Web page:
Skip to main content



Based on information provided by “Tax Practice News” the accounting profession’s staffing shortage has finally reached critical status after nearly a decade of declining accounting graduates. A drop in CPA exam candidates and an aging workforce in existing firms are both attributed to crisis-level shortages. The critical status was made obvious in a recent CPA Trendlines survey that revealed over 42% of accounting firms nationwide were turning away work due to staffing shortages. What’s further is another 24% said they were approaching burnout.

According to the AICPA 2021 "Trends Report," the number of first-time CPA exam candidates decreased by 33% between 2016 and 2021, from 48,004 to 32,188. The report also reveals that accounting graduates at both the bachelor's and master's levels have trended downward in the 2019-2020 academic year. These declines are not only a national trend; many universities, particularly private institutions, have experienced even more substantial decreases in accounting majors. For example, James Madison University reported a 34% decrease in accounting majors over four years, from 2015 to 2019.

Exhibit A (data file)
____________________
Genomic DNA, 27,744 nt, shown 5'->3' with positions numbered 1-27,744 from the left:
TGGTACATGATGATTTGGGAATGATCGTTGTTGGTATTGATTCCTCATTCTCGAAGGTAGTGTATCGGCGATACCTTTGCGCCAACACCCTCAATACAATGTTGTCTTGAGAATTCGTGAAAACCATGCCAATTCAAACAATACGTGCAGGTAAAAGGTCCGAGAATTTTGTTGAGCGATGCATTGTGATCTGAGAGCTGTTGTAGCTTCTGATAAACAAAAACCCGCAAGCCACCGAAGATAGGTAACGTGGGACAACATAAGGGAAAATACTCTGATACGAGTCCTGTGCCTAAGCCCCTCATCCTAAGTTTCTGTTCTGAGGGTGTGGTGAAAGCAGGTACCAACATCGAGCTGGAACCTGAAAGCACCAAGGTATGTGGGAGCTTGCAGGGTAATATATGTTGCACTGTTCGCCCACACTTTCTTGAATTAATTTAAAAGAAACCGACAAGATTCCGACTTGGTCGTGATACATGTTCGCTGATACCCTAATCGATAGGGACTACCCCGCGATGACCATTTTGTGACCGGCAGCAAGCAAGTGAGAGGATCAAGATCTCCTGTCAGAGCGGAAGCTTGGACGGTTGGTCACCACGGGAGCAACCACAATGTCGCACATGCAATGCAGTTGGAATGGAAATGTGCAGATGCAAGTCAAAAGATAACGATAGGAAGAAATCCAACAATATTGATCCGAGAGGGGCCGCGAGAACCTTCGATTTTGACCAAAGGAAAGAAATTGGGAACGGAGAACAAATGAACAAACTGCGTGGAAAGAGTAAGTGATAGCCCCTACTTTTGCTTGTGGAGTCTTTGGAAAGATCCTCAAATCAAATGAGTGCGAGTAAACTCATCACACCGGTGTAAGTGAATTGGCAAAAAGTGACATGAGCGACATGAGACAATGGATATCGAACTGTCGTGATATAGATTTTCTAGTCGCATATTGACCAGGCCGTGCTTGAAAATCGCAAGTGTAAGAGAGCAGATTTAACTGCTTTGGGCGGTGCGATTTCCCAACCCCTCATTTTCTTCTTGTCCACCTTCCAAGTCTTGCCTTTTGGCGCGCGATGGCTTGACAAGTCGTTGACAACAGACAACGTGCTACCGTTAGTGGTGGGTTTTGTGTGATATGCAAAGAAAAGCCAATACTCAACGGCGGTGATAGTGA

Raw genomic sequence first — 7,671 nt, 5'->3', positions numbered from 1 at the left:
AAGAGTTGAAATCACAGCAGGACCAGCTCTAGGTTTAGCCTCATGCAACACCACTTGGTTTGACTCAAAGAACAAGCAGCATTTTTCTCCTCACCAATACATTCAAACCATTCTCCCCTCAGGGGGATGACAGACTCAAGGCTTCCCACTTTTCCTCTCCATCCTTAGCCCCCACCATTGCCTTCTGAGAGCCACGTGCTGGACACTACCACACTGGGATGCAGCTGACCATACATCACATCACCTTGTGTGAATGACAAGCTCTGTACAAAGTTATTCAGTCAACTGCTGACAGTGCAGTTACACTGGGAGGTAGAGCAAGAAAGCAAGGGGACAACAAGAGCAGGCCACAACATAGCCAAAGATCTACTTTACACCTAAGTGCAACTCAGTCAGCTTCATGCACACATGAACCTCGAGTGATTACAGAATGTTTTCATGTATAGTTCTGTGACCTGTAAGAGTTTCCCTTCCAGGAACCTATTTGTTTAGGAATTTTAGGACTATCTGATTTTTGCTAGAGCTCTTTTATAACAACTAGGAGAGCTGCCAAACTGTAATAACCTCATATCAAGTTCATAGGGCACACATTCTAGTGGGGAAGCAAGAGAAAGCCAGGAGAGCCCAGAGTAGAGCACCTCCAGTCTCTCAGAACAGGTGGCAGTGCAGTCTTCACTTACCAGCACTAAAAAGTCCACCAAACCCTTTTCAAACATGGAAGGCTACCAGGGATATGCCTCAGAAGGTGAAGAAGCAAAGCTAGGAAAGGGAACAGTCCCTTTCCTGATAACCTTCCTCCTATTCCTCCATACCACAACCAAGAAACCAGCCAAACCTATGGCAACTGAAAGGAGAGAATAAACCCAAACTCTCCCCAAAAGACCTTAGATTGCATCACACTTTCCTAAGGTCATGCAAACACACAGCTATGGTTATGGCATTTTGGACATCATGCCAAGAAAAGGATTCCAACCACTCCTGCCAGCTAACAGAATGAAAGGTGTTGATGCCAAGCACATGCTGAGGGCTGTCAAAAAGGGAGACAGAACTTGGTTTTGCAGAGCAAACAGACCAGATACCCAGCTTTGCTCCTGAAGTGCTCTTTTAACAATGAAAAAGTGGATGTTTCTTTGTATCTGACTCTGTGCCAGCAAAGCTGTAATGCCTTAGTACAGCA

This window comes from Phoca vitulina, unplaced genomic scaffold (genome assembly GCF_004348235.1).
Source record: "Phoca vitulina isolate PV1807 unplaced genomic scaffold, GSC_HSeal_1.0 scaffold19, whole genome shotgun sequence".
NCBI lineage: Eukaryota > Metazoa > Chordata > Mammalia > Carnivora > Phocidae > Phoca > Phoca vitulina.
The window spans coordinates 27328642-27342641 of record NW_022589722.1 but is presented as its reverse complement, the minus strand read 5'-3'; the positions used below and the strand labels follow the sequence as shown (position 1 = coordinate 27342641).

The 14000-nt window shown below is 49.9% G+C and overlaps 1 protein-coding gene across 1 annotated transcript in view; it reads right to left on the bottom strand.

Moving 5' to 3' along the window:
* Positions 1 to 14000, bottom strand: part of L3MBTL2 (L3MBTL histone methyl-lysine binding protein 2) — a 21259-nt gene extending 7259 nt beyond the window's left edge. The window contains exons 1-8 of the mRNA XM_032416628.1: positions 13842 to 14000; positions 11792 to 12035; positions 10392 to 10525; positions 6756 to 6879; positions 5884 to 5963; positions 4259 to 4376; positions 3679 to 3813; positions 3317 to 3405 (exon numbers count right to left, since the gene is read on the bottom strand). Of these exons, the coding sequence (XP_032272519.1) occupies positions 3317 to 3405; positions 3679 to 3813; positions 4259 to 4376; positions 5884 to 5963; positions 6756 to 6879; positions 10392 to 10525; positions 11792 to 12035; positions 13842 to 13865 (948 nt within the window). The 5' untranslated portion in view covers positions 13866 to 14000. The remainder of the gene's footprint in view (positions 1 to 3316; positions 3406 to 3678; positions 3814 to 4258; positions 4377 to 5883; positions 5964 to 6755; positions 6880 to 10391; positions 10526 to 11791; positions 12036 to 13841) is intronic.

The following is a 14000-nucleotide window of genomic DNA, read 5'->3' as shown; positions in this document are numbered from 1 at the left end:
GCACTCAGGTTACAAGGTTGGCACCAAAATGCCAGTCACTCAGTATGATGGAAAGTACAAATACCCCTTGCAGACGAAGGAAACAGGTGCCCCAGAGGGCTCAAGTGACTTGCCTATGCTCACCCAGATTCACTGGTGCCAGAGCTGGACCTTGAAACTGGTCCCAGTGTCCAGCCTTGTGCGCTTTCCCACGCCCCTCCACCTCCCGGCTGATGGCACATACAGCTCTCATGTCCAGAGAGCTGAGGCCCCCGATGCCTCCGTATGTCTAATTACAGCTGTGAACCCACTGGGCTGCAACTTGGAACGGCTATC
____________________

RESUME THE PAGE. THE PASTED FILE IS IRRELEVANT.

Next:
The impending enrollment cliff, anticipated to begin in 2025 due to declining birth rates, is expected to further exacerbate the situation by reducing the number of traditional college-age students. Additionally, the AICPA has stated that approximately 75% of its members are nearing retirement age, further compounding the problem.

Several reasons have been cited for the declining interest in accounting, including:

  1. The 150-hour requirement is perceived as a barrier to entry.
  2. Accounting is seen as boring and lacks diversity.
  3. Compensation for accounting graduates is lower compared to other majors like finance and technology.
  4. The accounting major is considered too specialized.
  5. The cost of education is too high, and overall enrollment in higher education is declining.

While some of these issues have been long-standing, such as the negative stereotypes associated with the accounting profession, others are more recent. The 150-hour requirement, in particular, has been identified as a significant factor contributing to the decline in accounting majors.